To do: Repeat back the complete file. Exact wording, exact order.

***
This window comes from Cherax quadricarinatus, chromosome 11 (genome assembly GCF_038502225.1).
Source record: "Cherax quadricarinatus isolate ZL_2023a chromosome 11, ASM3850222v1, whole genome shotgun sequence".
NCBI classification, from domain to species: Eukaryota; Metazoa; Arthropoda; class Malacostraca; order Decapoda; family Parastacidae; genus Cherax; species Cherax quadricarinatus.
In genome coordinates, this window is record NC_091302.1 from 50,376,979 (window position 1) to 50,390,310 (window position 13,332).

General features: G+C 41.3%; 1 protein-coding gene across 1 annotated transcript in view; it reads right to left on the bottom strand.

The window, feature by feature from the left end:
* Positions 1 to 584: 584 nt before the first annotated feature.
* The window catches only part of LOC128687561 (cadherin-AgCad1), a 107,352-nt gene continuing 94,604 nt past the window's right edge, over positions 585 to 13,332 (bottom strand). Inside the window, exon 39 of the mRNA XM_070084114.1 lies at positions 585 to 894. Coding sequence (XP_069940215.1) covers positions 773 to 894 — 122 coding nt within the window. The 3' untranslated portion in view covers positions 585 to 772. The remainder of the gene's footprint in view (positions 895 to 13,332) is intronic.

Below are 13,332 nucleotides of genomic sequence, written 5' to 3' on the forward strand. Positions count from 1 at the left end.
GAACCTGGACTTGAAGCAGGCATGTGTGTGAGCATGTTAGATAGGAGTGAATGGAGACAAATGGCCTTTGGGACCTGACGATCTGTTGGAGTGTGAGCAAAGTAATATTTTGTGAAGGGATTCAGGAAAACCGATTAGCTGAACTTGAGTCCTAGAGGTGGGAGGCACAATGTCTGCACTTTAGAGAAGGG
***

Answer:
This window comes from Cherax quadricarinatus, chromosome 11 (genome assembly GCF_038502225.1).
Source record: "Cherax quadricarinatus isolate ZL_2023a chromosome 11, ASM3850222v1, whole genome shotgun sequence".
NCBI classification, from domain to species: Eukaryota; Metazoa; Arthropoda; class Malacostraca; order Decapoda; family Parastacidae; genus Cherax; species Cherax quadricarinatus.
In genome coordinates, this window is record NC_091302.1 from 50,376,979 (window position 1) to 50,390,310 (window position 13,332).

General features: G+C 41.3%; 1 protein-coding gene across 1 annotated transcript in view; it reads right to left on the bottom strand.

The window, feature by feature from the left end:
* Positions 1 to 584: 584 nt before the first annotated feature.
* The window catches only part of LOC128687561 (cadherin-AgCad1), a 107,352-nt gene continuing 94,604 nt past the window's right edge, over positions 585 to 13,332 (bottom strand). Inside the window, exon 39 of the mRNA XM_070084114.1 lies at positions 585 to 894. Coding sequence (XP_069940215.1) covers positions 773 to 894 — 122 coding nt within the window. The 3' untranslated portion in view covers positions 585 to 772. The remainder of the gene's footprint in view (positions 895 to 13,332) is intronic.

Below are 13,332 nucleotides of genomic sequence, written 5' to 3' on the forward strand. Positions count from 1 at the left end.
GAACCTGGACTTGAAGCAGGCATGTGTGTGAGCATGTTAGATAGGAGTGAATGGAGACAAATGGCCTTTGGGACCTGACGATCTGTTGGAGTGTGAGCAAAGTAATATTTTGTGAAGGGATTCAGGAAAACCGATTAGCTGAACTTGAGTCCTAGAGGTGGGAGGCACAATGTCTGCACTTTAGAGAAGGG